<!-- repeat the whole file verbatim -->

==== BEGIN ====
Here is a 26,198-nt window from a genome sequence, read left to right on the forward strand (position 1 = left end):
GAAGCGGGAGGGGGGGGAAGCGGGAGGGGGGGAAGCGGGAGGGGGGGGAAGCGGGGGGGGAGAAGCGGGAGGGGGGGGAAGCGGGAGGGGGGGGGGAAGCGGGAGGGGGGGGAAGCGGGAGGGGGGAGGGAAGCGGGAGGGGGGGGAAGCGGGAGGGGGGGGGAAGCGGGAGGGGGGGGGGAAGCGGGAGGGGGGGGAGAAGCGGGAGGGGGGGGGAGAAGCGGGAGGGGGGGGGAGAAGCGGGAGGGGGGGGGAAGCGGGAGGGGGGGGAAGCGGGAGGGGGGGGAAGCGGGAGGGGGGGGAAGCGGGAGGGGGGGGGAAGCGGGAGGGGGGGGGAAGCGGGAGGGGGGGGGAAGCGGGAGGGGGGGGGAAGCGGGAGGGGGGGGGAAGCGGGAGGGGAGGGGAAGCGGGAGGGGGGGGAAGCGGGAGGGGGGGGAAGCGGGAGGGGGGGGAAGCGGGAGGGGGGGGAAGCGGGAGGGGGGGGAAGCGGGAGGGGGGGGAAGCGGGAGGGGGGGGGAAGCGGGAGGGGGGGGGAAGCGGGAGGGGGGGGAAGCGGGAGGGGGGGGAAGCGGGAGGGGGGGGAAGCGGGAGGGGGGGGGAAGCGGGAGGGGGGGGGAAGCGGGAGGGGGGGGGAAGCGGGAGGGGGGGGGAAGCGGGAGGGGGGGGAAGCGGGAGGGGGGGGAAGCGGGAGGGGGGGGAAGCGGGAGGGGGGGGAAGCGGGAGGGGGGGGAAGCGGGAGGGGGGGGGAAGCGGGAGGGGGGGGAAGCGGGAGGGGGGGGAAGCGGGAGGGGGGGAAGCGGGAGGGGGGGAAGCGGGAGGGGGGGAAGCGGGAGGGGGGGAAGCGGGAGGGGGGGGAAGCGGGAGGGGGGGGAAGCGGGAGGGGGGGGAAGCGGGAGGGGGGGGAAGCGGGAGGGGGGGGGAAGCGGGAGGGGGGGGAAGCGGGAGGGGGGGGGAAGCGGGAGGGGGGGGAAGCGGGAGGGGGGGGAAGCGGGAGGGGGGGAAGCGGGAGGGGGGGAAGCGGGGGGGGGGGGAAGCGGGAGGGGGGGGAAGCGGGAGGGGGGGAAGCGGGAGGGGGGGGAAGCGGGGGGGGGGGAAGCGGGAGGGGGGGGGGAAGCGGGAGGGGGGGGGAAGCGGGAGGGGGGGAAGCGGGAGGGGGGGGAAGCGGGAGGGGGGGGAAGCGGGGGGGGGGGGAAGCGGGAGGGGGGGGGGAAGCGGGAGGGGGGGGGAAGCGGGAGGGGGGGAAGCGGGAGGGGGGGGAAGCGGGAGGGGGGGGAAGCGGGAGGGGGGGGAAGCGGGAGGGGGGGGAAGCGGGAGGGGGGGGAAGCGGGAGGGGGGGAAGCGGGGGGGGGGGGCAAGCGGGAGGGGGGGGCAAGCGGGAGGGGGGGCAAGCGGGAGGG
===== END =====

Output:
Here is a 26,198-nt window from a genome sequence, read left to right on the forward strand (position 1 = left end):
GAAGCGGGAGGGGGGGGAAGCGGGAGGGGGGGAAGCGGGAGGGGGGGGAAGCGGGGGGGGAGAAGCGGGAGGGGGGGGAAGCGGGAGGGGGGGGGGAAGCGGGAGGGGGGGGAAGCGGGAGGGGGGAGGGAAGCGGGAGGGGGGGGAAGCGGGAGGGGGGGGGAAGCGGGAGGGGGGGGGGAAGCGGGAGGGGGGGGAGAAGCGGGAGGGGGGGGGAGAAGCGGGAGGGGGGGGGAGAAGCGGGAGGGGGGGGGAAGCGGGAGGGGGGGGAAGCGGGAGGGGGGGGAAGCGGGAGGGGGGGGAAGCGGGAGGGGGGGGGAAGCGGGAGGGGGGGGGAAGCGGGAGGGGGGGGGAAGCGGGAGGGGGGGGGAAGCGGGAGGGGGGGGGAAGCGGGAGGGGAGGGGAAGCGGGAGGGGGGGGAAGCGGGAGGGGGGGGAAGCGGGAGGGGGGGGAAGCGGGAGGGGGGGGAAGCGGGAGGGGGGGGAAGCGGGAGGGGGGGGAAGCGGGAGGGGGGGGGAAGCGGGAGGGGGGGGGAAGCGGGAGGGGGGGGAAGCGGGAGGGGGGGGAAGCGGGAGGGGGGGGAAGCGGGAGGGGGGGGGAAGCGGGAGGGGGGGGGAAGCGGGAGGGGGGGGGAAGCGGGAGGGGGGGGGAAGCGGGAGGGGGGGGAAGCGGGAGGGGGGGGAAGCGGGAGGGGGGGGAAGCGGGAGGGGGGGGAAGCGGGAGGGGGGGGAAGCGGGAGGGGGGGGGAAGCGGGAGGGGGGGGAAGCGGGAGGGGGGGGAAGCGGGAGGGGGGGAAGCGGGAGGGGGGGAAGCGGGAGGGGGGGAAGCGGGAGGGGGGGAAGCGGGAGGGGGGGGAAGCGGGAGGGGGGGGAAGCGGGAGGGGGGGGAAGCGGGAGGGGGGGGAAGCGGGAGGGGGGGGGAAGCGGGAGGGGGGGGAAGCGGGAGGGGGGGGGAAGCGGGAGGGGGGGGAAGCGGGAGGGGGGGGAAGCGGGAGGGGGGGAAGCGGGAGGGGGGGAAGCGGGGGGGGGGGGAAGCGGGAGGGGGGGGAAGCGGGAGGGGGGGAAGCGGGAGGGGGGGGAAGCGGGGGGGGGGGAAGCGGGAGGGGGGGGGGAAGCGGGAGGGGGGGGGAAGCGGGAGGGGGGGAAGCGGGAGGGGGGGGAAGCGGGAGGGGGGGGAAGCGGGGGGGGGGGGAAGCGGGAGGGGGGGGGGAAGCGGGAGGGGGGGGGAAGCGGGAGGGGGGGAAGCGGGAGGGGGGGGAAGCGGGAGGGGGGGGAAGCGGGAGGGGGGGGAAGCGGGAGGGGGGGGAAGCGGGAGGGGGGGGAAGCGGGAGGGGGGGAAGCGGGGGGGGGGGGCAAGCGGGAGGGGGGGGCAAGCGGGAGGGGGGGCAAGCGGGAGGG